Written in the midst of those difficulties, "Road Less Traveled" -- Alaina’s current single, which Mercury released to radio via Play MPE on June 27 -- helped her transition from a teen trying to fit in with everyone else to an adult willing to embrace, even celebrate, her own uniqueness.
“I felt so much pressure in my career to fit this mold and try to make everyone happy,” recalls Alaina. “I was just in a mood that day where I was like, ‘I don’t want to live my life to make everyone happy and please everyone. I need to be happy.’ I was trying to say that.”
Following your own drummer was likewise an important theme for her co-writers. Jesse Frasure (“Fix,” “Crash and Burn”) had started writing songs with Chris Stapleton in 2012 that leaned toward soul and Motown, bucking against the trends of the time in Nashville. Singer-songwriter Meghan Trainor hadn’t yet broken through with “All About That Bass,” and she shared some of the same insecurities about her physique that plagued Alaina.
6 Songs You Didn't Know Meghan Trainor Wrote
“If you asked me, ‘What do you want to say?’ it would be, ‘Love yourself more,’ ” Trainor told Billboard in 2014.
Thus, Alaina found willing partners during a 2013 co-writing session at Major Bob Music on 17th Avenue in Nashville. Alaina wanted to write something uplifting, such as “This One’s for the Girls” or “I Hope You Dance.”
“At the time, it was exactly what I needed to hear, and it’s what my heart was trying to say to me every single day,” recalls Alaina. “I need this song just as much as anybody else may need this song.”
Frasure had created a track with what he calls a “OneRepublic-y kind of feel” prior to the session, and it proved a good match for that anthemic ideal. He may have also provided the title, according to Alaina, who remembers a discussion about the Robert Frost poem “The Road Not Taken,” in which the writer chooses the road “less traveled by.”
That evolved into the title “Road Less Traveled,” and once the hook was set, the process became a quick exercise. They tackled the chorus first, imploring the listener to “Wear out your boots/And kick up the gravel” while listening to his or her “rebel heart.”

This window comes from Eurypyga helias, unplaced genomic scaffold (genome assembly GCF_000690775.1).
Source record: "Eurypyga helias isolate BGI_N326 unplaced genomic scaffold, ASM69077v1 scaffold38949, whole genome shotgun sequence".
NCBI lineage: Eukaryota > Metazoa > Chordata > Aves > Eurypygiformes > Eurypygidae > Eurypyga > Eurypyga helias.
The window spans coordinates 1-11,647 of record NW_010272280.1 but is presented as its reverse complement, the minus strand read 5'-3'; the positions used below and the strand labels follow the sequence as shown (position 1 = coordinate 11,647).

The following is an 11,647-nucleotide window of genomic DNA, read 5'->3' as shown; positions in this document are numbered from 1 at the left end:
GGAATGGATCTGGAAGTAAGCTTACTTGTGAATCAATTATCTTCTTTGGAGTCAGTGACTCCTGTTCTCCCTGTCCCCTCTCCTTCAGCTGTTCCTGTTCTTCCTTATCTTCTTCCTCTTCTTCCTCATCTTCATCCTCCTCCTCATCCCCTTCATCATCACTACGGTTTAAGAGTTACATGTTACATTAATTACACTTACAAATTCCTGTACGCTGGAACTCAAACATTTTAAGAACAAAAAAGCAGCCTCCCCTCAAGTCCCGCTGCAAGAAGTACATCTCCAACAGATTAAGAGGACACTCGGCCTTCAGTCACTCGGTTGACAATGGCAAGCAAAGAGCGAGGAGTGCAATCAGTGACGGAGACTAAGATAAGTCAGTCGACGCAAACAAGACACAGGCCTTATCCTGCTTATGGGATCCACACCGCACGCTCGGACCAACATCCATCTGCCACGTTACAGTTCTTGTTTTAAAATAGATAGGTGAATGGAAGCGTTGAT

“It’s nice to have the chorus, because it sets up phrasing, it sets up the storyline, and then you work backward from there,” says Frasure.
Back at the start, they kicked right into the body-issue image in the first verse. Alaina didn’t reveal her struggles with bulimia to her co-writers, but they did reference dress sizes and external pressure. And they threw in a pre-chorus that dares the listener to be different: “You won’t make yourself a name if you follow the rules.”
Country Radio Remains Wary of Acts From TV Talent Shows: Are Its Fears Justified?
Rather than write a bridge to change direction toward the end, they repeated the chorus over a breakdown section, reinforcing the hook while providing a purposeful change in sound.
“I love scene changes,” says Frasure. “They kind of are a cool palate cleanser, and it almost makes the chorus new again when it comes back.”
Alaina sang a vocal to the track to build the demo, and it was so uplifting that Alaina and Trainor invented a dance in the room, boogying around behind him while Frasure finished the production.
“Poor Jesse. He was putting it all together, and we were doing this stupid dance in the background distracting him,” says Alaina with a laugh.
The demo was entirely programmed instrumentation, so Alaina’s producer, busbee (Maren Morris, Keith Urban), was tasked with finding the best blend of real and synthetic sounds for the actual recording. The intro sets the pace with a banjo taking over a pinging signature lick atop hand claps and an insistent kick drum. As the song progresses, it runs through mostly bright, shiny textures with two banjos twisting around a spacey synth line. It works in context, though it’s likely not something either Earl Scruggs or synth inventor Robert Moog could have foreseen.
“I’ve never been really great at cookie-cutter stuff or copying things,” says busbee. “So for me, it’s literally just trying to constantly be aware of what radio is doing, but also trying to marry that with what the song’s kind of telling us, what the artist is telling us just by their sound.”
Sound was a struggle for Alaina when she went in to record final vocals in summer 2014.
“It was like, she’s driving the car but the steering wheel was slipping and sliding,” says busbee. “She was getting there, but it was really challenging to navigate it in a way that was getting the results that she wanted.”
Alaina, in fact, required vocal surgery — conducted Aug. 12, 2014 — and after her voice healed, she returned to the studio and redid the lead vocals on “Road Less Traveled.” In the process, busbee helped her discover her increased powers, exemplified by a huge note three minutes into her new single.
“I would hear parts and sing them in my head voice,” she remembers. “He’d be like, ‘You can hit that,’ and I’d be like, ‘No, I can’t,’ and then I’d hit it. It was crazy. I didn’t realize how much my voice had grown until I got into the studio and I started hitting notes like the big one in ‘Road Less Traveled.’ ”
The song’s positive message and big production are built to make an impact, and that’s the biggest goal behind “Road Less Traveled.”
“I hope that people latch on to it,” she says. “If I can help one girl who has an eating disorder or one person that thinks they can’t achieve their dreams because they’re from a small town, that’s what it’s all about.”